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November 16, 2020 - 1:05pm

National Grid working on 'labor-intensive cleanup and restoration efforts' after Sunday's windstorm

posted by Press Release in news, batavia, windstorm, National Grid.

Press release:

More than 1,400 National Grid line, tree and service workers in Western New York are focused on public safety and are making steady progress in removing downed wires, trees, tree limbs, broken poles and other hazards and restoring power after a severe windstorm swept across the region on Sunday.

Crews will continue to work around the clock on the labor-intensive cleanup and restoration efforts.

As of 11 a.m. fewer than 9,000 customers remain without service, primarily in the hardest hit areas, including portions of Erie, Niagara, Chautauqua and Cattaraugus counties. The storm, with wind gusts of more than 65 mph, impacted 51,000 customers.

A spokesman for National Grid said in Genesee County there remains one customer outage Oakfield, one in Pavilion, one Stafford, and 15 in Attica, 18 total.  

Crews will continue their work in high winds and challenging conditions throughout the day to restore service to customers as quickly and safely as possible.

National Grid is distributing bottled water and dry ice to impacted customers today at the following locations:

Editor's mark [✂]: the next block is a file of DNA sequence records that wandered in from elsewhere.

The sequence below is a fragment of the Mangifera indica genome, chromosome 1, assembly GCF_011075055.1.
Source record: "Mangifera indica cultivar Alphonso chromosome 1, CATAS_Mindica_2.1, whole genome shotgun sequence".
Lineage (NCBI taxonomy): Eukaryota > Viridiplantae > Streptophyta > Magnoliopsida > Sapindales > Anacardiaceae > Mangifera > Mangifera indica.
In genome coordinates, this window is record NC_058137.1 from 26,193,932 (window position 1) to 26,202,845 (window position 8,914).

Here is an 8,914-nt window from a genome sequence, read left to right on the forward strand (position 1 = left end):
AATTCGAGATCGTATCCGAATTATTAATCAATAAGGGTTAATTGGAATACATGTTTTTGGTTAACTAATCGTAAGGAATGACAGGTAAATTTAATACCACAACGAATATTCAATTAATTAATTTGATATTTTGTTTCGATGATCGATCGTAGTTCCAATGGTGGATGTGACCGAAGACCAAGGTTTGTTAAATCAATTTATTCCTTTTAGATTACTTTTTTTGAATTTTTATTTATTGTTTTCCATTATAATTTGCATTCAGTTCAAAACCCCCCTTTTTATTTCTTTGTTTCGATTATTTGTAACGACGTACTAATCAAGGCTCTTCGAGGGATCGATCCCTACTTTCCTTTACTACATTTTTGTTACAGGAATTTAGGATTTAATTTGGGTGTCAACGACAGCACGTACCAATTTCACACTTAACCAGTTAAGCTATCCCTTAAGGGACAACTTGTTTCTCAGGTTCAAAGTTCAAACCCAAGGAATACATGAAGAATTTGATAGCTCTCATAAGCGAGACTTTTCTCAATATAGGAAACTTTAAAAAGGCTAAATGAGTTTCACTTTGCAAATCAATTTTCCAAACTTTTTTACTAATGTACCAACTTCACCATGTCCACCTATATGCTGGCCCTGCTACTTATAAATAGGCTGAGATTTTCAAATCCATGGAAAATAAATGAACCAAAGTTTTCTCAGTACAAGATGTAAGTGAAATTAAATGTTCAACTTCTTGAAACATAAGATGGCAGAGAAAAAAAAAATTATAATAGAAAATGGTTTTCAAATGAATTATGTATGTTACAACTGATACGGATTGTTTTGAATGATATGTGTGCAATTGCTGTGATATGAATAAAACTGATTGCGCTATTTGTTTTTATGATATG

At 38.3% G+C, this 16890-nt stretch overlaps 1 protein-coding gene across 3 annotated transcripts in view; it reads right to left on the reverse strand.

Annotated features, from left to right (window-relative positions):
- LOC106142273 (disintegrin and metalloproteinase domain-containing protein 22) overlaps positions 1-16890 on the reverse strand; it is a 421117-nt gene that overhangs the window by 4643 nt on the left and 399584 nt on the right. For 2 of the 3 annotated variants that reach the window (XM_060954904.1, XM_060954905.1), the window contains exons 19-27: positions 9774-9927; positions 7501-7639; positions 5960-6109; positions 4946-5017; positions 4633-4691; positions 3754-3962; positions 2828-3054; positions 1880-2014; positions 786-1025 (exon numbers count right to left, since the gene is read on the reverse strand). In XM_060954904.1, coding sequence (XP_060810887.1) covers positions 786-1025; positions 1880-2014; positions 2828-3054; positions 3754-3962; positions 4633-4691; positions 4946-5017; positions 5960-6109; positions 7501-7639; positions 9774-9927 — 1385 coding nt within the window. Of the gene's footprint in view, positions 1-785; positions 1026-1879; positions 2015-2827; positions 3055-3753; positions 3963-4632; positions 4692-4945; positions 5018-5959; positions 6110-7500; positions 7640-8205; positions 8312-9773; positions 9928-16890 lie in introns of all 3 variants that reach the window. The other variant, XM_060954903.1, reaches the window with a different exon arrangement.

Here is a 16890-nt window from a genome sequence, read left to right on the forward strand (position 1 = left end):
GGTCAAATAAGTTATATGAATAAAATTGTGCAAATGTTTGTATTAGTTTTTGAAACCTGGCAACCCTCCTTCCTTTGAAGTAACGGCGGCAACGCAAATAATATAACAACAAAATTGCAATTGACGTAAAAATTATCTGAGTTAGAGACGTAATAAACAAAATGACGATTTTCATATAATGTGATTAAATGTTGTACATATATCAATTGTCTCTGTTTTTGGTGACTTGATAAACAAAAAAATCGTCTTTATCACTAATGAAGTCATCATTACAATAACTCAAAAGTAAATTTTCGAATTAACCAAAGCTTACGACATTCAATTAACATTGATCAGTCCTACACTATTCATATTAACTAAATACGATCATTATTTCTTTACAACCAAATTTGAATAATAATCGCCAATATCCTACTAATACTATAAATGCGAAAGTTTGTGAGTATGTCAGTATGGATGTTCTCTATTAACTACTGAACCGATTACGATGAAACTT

• Dunkirk Training Grounds, 665 Brigham Road, Dunkirk from 1 to  6 p.m.
  • JFK Recreation Center, 114 Hickory St., Buffalo from now until 6 p.m.

The company had initially planned a distribution location in Batavia. But since the number of impacted customers in that area is lower than anticipated, it was decided to concentrate the dry ice and bottled water distribution efforts in the two other areas, to help customers who need it the most.

“Storm damage across Western New York includes uprooted trees, broken poles anddowned power lines,” said Matt Barnett, National Grid’s vice president of New York Electric Operations.

“In addition to performing critical public safety activities, our crews are assessing damage to our system and equipment so that we can refine our restoration estimates and restore power as quickly and safely as possible.”

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